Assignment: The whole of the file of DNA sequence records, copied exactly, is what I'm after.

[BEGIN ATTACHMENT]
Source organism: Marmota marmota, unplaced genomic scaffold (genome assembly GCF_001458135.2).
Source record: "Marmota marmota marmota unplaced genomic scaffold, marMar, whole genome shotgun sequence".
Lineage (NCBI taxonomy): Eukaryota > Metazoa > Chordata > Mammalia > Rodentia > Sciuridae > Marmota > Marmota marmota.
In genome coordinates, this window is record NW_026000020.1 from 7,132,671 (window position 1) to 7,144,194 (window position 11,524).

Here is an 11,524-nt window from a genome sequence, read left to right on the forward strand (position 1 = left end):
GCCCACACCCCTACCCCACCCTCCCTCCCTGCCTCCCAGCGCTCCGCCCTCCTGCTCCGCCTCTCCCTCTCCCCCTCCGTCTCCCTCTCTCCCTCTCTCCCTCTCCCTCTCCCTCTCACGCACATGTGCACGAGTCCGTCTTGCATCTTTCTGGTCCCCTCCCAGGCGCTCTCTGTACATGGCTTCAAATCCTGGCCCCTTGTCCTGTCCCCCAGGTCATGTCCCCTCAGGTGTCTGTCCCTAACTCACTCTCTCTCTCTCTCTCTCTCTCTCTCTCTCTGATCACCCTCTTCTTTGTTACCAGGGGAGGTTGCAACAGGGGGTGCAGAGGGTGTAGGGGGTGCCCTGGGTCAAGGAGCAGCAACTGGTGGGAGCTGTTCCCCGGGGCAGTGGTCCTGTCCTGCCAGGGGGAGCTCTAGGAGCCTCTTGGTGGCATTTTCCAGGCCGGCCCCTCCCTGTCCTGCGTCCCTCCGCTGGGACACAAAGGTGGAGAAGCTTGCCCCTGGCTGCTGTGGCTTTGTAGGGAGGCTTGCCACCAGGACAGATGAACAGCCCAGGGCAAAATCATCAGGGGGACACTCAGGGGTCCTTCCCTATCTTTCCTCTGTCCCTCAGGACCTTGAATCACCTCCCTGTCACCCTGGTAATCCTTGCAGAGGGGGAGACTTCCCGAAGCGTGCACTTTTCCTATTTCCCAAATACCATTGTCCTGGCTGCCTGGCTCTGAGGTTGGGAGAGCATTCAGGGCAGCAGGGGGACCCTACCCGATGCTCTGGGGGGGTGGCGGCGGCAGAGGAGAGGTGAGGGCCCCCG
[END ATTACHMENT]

Source organism: Marmota marmota, unplaced genomic scaffold (genome assembly GCF_001458135.2).
Source record: "Marmota marmota marmota unplaced genomic scaffold, marMar, whole genome shotgun sequence".
Lineage (NCBI taxonomy): Eukaryota > Metazoa > Chordata > Mammalia > Rodentia > Sciuridae > Marmota > Marmota marmota.
In genome coordinates, this window is record NW_026000020.1 from 7,132,671 (window position 1) to 7,144,194 (window position 11,524).

Here is an 11,524-nt window from a genome sequence, read left to right on the forward strand (position 1 = left end):
GCCCACACCCCTACCCCACCCTCCCTCCCTGCCTCCCAGCGCTCCGCCCTCCTGCTCCGCCTCTCCCTCTCCCCCTCCGTCTCCCTCTCTCCCTCTCTCCCTCTCCCTCTCCCTCTCACGCACATGTGCACGAGTCCGTCTTGCATCTTTCTGGTCCCCTCCCAGGCGCTCTCTGTACATGGCTTCAAATCCTGGCCCCTTGTCCTGTCCCCCAGGTCATGTCCCCTCAGGTGTCTGTCCCTAACTCACTCTCTCTCTCTCTCTCTCTCTCTCTCTCTCTGATCACCCTCTTCTTTGTTACCAGGGGAGGTTGCAACAGGGGGTGCAGAGGGTGTAGGGGGTGCCCTGGGTCAAGGAGCAGCAACTGGTGGGAGCTGTTCCCCGGGGCAGTGGTCCTGTCCTGCCAGGGGGAGCTCTAGGAGCCTCTTGGTGGCATTTTCCAGGCCGGCCCCTCCCTGTCCTGCGTCCCTCCGCTGGGACACAAAGGTGGAGAAGCTTGCCCCTGGCTGCTGTGGCTTTGTAGGGAGGCTTGCCACCAGGACAGATGAACAGCCCAGGGCAAAATCATCAGGGGGACACTCAGGGGTCCTTCCCTATCTTTCCTCTGTCCCTCAGGACCTTGAATCACCTCCCTGTCACCCTGGTAATCCTTGCAGAGGGGGAGACTTCCCGAAGCGTGCACTTTTCCTATTTCCCAAATACCATTGTCCTGGCTGCCTGGCTCTGAGGTTGGGAGAGCATTCAGGGCAGCAGGGGGACCCTACCCGATGCTCTGGGGGGGTGGCGGCGGCAGAGGAGAGGTGAGGGCCCCCG